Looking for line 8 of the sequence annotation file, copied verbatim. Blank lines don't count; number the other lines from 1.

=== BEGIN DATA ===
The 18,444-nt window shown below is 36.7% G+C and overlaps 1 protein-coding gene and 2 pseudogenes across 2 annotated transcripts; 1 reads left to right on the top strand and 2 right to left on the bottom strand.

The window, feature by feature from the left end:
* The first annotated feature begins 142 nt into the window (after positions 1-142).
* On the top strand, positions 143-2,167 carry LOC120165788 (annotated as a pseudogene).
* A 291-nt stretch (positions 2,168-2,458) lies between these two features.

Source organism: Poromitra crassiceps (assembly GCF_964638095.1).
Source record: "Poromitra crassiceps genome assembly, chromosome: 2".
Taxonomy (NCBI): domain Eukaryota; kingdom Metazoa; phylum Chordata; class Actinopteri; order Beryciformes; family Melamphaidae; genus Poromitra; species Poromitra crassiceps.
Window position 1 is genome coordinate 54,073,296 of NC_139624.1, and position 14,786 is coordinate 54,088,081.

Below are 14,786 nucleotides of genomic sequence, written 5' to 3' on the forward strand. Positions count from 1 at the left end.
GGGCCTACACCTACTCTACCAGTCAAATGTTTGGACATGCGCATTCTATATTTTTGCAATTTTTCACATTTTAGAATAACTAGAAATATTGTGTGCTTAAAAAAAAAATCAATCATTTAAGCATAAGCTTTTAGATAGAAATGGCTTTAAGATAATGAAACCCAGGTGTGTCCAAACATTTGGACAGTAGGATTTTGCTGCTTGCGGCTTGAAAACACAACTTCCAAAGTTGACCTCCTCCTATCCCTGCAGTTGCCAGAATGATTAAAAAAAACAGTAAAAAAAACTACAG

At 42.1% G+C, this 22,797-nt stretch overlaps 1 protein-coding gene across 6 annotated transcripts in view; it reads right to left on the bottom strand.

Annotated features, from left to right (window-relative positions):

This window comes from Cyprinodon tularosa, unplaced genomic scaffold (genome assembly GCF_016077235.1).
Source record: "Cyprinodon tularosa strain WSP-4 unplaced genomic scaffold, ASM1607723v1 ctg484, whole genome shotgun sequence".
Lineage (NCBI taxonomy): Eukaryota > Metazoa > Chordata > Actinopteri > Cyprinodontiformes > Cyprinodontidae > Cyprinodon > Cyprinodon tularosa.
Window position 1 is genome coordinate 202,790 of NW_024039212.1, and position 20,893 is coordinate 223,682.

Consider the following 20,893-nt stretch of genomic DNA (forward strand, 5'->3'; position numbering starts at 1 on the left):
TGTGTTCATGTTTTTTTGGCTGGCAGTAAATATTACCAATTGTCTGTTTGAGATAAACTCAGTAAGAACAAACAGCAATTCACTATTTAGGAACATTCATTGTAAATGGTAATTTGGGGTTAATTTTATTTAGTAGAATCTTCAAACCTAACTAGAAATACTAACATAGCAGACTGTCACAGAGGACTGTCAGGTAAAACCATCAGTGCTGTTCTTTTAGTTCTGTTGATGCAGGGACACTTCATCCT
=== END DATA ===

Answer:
Taxonomy (NCBI): domain Eukaryota; kingdom Metazoa; phylum Chordata; class Actinopteri; order Beryciformes; family Melamphaidae; genus Poromitra; species Poromitra crassiceps.